Rebooting an IT career
By Melinda Waldrop, email@example.com
A window in Bill Hogue’s new office overlooks the past.
After more than 16 years as Carolina’s chief information officer and vice president for information technology, Hogue is starting a new gig as a faculty member in the School of Library and Information Science. He’s settling into his new role, unpacking boxes in close proximity to old memories.
“My first job was right next door in Petigru,” says Hogue, who worked at the then-library for the brand-new School of Medicine in 1976. “I was the third person hired in the School of Medicine library, to move boxes around and to catalog medical journals.”
Hogue’s journey in the intervening 40 years has spanned several states and a few sea changes. An information technology career that began in 1979 at Carolina as an evening shift computer operator took Hogue to MIT, Vanderbilt and Wisconsin before he returned in 2000 to Carolina, where he had earlier received bachelor’s and master’s degrees.
It was not the career path Hogue would have predicted after taking a basic programming class as an undergraduate.
“Frankly, it didn’t particularly draw me at the time,” he says. “I was an English major and thought that I might be a faculty member in English one day, teaching American Literature.”
Realizing that humanities jobs were scarce, Hogue entered the nascent field of information technology just as microcomputers came into vogue — the first of several fundamental technological shifts Hogue witnessed. At MIT, he was on the ground floor of networking growth as he worked on Project Athena, an information-sharing initiative, while getting his doctorate at Harvard. And he’s watched the mass mobile migration to hand-held devices.
“I’ve seen computing up close in five different decades,” he says. “It really has been an extraordinary revolution — multiple revolutions.”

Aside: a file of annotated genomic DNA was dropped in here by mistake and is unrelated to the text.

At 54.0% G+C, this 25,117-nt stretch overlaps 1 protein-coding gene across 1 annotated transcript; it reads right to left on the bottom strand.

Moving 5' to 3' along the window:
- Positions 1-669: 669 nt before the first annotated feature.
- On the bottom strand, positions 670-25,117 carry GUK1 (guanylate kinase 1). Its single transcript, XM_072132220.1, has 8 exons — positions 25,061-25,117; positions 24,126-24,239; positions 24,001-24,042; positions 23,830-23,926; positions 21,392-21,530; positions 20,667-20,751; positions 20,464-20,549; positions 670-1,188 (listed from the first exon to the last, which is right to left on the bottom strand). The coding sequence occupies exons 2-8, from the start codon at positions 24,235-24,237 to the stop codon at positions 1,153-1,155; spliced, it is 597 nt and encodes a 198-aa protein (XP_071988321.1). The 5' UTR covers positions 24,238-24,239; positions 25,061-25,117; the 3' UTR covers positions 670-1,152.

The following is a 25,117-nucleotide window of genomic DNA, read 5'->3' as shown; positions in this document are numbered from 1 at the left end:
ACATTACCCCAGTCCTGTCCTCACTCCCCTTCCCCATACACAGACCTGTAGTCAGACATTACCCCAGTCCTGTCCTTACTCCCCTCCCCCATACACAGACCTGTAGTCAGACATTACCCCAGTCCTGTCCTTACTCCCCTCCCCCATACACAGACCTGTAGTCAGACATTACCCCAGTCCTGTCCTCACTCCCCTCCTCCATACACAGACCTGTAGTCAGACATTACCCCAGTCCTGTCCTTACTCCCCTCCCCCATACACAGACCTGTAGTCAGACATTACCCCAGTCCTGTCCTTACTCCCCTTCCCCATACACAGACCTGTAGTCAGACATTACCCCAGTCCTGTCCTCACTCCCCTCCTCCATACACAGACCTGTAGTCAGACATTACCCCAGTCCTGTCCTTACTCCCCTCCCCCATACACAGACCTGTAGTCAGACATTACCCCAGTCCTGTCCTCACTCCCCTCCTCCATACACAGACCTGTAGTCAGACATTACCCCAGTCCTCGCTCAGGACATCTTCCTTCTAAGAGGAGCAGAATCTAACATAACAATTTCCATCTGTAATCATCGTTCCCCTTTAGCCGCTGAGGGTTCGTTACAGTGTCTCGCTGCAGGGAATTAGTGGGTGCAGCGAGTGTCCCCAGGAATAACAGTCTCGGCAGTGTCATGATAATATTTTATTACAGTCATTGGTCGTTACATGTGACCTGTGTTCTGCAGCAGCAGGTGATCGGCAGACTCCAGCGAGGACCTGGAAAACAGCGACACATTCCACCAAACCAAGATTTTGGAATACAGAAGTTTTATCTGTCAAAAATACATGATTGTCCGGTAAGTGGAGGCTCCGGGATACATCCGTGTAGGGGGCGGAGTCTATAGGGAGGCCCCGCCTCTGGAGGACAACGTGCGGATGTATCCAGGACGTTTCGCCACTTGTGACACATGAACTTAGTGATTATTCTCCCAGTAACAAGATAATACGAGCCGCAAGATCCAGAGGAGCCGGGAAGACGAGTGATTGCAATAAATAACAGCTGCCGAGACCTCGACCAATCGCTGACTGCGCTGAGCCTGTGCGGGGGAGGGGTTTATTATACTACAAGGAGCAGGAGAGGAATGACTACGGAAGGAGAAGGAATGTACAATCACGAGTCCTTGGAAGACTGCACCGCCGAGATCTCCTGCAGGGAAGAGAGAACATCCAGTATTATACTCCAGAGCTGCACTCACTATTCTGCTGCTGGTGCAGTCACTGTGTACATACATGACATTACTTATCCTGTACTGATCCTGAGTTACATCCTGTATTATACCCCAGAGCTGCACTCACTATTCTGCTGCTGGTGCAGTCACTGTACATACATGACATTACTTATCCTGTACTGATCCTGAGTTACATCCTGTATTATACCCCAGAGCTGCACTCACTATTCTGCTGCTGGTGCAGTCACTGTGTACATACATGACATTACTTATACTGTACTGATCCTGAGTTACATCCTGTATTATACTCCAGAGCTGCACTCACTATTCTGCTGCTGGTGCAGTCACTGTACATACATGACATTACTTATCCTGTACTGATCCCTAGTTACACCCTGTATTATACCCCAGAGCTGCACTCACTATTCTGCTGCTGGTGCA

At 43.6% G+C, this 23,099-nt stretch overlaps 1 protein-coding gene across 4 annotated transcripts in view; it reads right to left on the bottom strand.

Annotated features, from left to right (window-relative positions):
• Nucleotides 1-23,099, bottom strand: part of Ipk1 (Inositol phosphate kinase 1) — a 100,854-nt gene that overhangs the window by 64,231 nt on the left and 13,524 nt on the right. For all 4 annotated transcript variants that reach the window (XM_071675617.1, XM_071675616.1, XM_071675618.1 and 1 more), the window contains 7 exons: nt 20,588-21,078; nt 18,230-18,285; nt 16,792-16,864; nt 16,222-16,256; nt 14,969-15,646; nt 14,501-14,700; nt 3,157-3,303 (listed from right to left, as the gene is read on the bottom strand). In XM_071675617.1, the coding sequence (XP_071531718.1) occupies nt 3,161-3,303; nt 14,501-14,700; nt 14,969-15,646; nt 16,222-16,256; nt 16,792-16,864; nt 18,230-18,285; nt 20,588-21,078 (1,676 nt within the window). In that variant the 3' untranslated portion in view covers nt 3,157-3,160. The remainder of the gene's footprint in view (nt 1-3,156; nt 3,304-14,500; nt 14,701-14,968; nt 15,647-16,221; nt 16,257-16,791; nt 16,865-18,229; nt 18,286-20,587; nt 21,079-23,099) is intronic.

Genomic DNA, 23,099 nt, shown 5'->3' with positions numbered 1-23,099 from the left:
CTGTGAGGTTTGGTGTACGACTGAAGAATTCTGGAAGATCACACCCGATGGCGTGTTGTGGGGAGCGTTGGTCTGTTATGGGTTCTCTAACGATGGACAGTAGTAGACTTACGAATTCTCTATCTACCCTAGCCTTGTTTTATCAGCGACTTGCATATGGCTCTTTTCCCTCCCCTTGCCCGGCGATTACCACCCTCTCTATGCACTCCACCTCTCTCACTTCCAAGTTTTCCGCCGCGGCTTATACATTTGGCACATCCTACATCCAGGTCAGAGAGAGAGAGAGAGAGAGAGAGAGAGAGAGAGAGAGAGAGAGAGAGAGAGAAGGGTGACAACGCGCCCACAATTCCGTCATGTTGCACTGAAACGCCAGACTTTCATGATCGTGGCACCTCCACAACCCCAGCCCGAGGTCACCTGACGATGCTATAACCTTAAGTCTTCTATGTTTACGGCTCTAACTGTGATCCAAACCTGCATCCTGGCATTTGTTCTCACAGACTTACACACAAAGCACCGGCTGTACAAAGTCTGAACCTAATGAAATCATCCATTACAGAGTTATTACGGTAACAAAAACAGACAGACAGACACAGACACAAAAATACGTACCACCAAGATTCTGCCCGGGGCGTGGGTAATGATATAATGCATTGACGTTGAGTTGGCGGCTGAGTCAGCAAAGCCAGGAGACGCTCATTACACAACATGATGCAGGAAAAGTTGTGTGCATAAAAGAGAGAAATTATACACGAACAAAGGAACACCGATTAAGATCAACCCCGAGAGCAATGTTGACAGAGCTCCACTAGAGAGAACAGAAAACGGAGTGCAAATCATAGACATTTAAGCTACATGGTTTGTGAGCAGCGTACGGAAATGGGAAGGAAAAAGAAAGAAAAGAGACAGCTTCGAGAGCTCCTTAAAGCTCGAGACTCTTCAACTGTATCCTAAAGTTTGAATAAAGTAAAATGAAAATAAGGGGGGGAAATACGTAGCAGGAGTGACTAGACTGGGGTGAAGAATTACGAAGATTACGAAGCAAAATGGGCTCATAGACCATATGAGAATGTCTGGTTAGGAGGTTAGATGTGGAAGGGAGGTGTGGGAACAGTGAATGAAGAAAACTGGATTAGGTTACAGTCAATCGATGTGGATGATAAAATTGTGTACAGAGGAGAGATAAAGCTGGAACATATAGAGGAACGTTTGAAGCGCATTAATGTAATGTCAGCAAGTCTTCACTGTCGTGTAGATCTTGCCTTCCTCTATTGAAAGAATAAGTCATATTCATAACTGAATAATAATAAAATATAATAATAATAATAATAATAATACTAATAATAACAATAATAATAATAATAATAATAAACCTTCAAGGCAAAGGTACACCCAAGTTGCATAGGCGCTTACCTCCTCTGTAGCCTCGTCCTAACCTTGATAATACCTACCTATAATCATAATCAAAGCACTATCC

Hogue has represented Carolina in regional and national technological forums including EDUCAUSE, a non-profit advocate for advancing higher education through information technology that recognized him with its first community leadership award in 2013. He’s also proud of having helped establish the university’s Center for Teaching Excellence in 2006 and of leading OneCarolina, the university’s multi-year project to modernize and streamline its academic and administrative services.
Hogue also points to his role in creating the school’s first research cyberinfrastructure team and to his contributions in the planning and implementation of Carolina’s partnership with IBM as career highlights, but says it was time for a new challenge.
“I’m not egotistical enough to imagine that the university couldn’t benefit from fresh eyes, fresh perspectives, fresh ears,” he says. “Rather than waiting too long, to the point where I felt that I was maybe not contributing what I should be contributing in that role, it seemed like a great opportunity to make a transition.”
Hogue’s new colleagues couldn’t be more pleased with the timing.
I’ve seen computing up close in five different decades. It really has been an extraordinary revolution — multiple revolutions.
“We are very happy bringing him on as a senior clinical professor,” says David Lankes, director of the School of Library and Information Science and a fellow professor. “The plan isn’t just to have this be: ‘Here’s an office and show up every so often.’ We’re anxious to sit down and talk about how we make our programs better, interact with students, interact with the faculty, and use some of his great experience and connections with industry to get our students experience as well.”
Hogue says his job in his first semester will be to listen, learn and contribute when he can. He’s looking forward to doing that at a pace more suited to digesting the information he’s been in charge of distributing for so long.
“Part of what I really am looking forward to is being a little bit more contemplative and a little less driven to meet deadlines, to be sure services are up and running,” he says. “I really do view it as a promotion. I have an opportunity now to be right at the heart of what the mission is at the university, which is to engage students and to be centered on what it is that they’re exploring, and to think broadly as well about our role in bringing information to the larger society.”
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